"Look at that," Rod Vaughan says, pointing to a jagged horizontal gash the length of the windscreen of his wrecked rented plane.

The veteran TV journalist, who lives in Katikati, said the gash showed the path of an object that shattered the plexiglass at 1600 feet, forcing him to make a terrifying emergency landing in the middle of a cropped maize field, his adult son Richard bracing for impact in the passenger seat.

Vaughan was certain that object could only have been a drone.

Vaughan says the windscreen
Vaughan says the windscreen "exploded" after an object he believes was a job smashed across it. PHOTO/ANDREW WARNER

Less than 24 hours after Wednesday's mid-afternoon crash, the broadcaster - white bandages wrapped around his head - returned to the scene with his wife, Lois, in the hope of retrieving some effects from the wreckage and examining the evidence.


Looking at the battered aircraft - a two-seater Aeroprakt Foxbat light plane Vaughan could not praise highly enough - it was hard to believe they escaped with only minor injuries.

Both father and son had contusions and bruising from the harnesses they were left hanging upside down in when the nose wheel broke on impact, flipping the plane over its nose on to its roof. Vaughan had a cut to his scalp that bled rather profusely.

Rod Vaughan suffered a head injury in the crash landing. Photo/Andrew Warner
Rod Vaughan suffered a head injury in the crash landing. Photo/Andrew Warner

Neither man saw the object that struck the windscreen but Vaughan was certain it came from the side as they were flying over the mine in Waihi.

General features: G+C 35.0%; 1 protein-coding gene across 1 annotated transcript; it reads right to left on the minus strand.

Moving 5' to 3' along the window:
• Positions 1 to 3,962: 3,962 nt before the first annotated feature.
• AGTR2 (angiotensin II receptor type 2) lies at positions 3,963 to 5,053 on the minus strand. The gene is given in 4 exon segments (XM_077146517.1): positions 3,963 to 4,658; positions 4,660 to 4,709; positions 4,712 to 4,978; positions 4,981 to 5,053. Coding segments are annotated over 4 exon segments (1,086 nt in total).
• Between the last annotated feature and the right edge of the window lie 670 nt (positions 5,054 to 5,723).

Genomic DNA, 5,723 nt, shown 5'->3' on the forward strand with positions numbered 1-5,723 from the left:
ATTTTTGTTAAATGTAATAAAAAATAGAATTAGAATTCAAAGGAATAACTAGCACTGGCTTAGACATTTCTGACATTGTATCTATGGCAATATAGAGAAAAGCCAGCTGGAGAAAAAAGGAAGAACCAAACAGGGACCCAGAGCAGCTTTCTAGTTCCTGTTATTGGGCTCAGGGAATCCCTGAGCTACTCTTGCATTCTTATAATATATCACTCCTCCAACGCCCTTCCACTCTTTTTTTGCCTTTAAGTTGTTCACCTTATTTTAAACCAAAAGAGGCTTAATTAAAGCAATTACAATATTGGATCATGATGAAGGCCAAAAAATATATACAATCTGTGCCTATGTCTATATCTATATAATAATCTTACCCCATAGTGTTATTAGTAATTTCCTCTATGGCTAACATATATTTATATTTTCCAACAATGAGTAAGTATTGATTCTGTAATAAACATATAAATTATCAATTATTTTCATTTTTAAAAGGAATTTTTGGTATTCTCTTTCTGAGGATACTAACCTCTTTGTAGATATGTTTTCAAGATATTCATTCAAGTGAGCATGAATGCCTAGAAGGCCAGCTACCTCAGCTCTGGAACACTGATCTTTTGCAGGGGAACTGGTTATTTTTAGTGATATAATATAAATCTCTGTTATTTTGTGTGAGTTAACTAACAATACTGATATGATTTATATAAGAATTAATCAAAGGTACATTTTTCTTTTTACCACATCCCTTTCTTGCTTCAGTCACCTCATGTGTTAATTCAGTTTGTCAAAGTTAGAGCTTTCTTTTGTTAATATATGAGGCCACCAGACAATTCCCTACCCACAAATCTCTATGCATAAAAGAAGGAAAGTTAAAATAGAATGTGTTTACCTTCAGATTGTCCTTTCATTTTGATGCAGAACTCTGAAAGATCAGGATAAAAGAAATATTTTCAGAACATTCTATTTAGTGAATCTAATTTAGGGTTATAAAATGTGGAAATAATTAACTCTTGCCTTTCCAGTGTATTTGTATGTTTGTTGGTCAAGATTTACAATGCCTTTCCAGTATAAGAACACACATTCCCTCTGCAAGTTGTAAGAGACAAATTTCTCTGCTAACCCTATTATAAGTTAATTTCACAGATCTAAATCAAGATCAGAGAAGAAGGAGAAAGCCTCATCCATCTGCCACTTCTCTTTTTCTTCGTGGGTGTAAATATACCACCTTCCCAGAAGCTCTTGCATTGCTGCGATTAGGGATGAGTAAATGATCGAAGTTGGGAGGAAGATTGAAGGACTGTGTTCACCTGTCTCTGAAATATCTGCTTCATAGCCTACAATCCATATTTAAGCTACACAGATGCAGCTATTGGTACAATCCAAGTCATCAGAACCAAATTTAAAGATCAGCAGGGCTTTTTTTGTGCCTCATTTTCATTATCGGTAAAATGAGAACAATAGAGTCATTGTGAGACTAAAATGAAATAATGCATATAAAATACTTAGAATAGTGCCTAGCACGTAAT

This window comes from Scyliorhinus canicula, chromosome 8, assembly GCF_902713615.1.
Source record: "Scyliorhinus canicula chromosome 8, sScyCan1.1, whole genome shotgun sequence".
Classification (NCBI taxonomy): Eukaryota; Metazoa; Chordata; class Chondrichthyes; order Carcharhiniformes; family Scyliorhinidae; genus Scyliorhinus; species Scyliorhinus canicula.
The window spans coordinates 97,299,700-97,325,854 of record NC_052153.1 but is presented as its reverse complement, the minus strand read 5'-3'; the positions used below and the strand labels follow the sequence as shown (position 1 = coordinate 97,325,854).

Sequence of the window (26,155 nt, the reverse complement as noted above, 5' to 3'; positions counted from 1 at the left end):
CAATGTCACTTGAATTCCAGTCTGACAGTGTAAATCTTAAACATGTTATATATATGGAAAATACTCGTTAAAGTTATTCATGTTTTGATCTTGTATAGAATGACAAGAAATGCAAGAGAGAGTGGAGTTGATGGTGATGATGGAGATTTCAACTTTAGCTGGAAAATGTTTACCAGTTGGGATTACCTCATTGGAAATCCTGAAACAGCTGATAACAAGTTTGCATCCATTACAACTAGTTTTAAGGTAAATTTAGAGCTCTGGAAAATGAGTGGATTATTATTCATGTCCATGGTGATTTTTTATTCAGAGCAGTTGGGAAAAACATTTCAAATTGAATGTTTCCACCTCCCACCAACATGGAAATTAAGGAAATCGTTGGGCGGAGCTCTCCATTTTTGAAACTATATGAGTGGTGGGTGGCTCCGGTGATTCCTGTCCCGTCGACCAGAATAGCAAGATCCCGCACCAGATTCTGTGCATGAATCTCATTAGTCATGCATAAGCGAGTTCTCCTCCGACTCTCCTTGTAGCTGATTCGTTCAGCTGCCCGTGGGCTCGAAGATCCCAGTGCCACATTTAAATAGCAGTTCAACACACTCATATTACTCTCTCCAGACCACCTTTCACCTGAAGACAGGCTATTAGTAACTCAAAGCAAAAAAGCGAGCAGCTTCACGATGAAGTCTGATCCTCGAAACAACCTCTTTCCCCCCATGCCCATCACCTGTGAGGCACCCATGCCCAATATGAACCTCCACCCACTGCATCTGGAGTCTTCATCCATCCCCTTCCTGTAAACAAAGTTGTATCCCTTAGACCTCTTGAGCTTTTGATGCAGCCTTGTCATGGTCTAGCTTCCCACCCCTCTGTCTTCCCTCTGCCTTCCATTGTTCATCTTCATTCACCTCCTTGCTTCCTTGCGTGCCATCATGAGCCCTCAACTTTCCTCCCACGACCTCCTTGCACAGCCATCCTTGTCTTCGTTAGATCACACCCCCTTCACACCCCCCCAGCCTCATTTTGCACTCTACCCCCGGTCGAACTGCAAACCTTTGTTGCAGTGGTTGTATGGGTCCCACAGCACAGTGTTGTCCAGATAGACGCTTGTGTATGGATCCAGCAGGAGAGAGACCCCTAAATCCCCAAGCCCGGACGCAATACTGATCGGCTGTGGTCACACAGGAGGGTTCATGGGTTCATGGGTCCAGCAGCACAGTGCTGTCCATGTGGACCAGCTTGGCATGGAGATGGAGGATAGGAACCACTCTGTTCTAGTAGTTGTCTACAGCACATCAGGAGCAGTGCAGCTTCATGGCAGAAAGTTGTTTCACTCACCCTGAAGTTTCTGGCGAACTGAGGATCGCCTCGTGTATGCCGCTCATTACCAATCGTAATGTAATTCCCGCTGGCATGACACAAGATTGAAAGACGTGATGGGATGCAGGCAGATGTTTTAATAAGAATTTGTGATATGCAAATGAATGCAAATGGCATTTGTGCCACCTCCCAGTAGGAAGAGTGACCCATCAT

A bird would have left feathers and blood. A high-velocity bullet was possible but incredibly unlikely.

"The most probable explanation is that it was a drone," he said.

His theory has been backed by a flying instructor at the club Vaughan had rented the plane from, and one of the first on the scene.

Hauraki Aeroclub chief flying instructor Cliff McChesney said members had checked the aircraft and there was no sign of feathers or any other suggestion a bird had impacted the windscreen.

"Something has hit it and that something is pretty heavy, the windscreen is 4mm to 5mm thick and it has imploded," McChesney said.


He said there were often drones in the area the plane was, as the large open pit mine was a popular spot to photograph.

"I would say there's a drone up there every day at some time."

Both McChesney and Vaughan were concerned about the growing popularity and availability of drones, and the danger they could pose to pilots.

Vaughan said that if his theory proved correct, as far as he was aware it would be the first time a drone had caused a plane to crash.

Tighter rules needed to be in place regarding the use of drones, he said.

"It's quite incredible, the number of drones being operated by all manner of people.

"The regulations in New Zealand I think are incredibly lax. We are right behind the eight-ball. This was an accident waiting to happen."

He said he hoped the crash might spark a national debate about drones.

A Civil Aviation Authority spokesperson said on Thursday the regulator was investigating the crash, but would not comment on speculation it was caused by a drone.

- Additional reporting NZME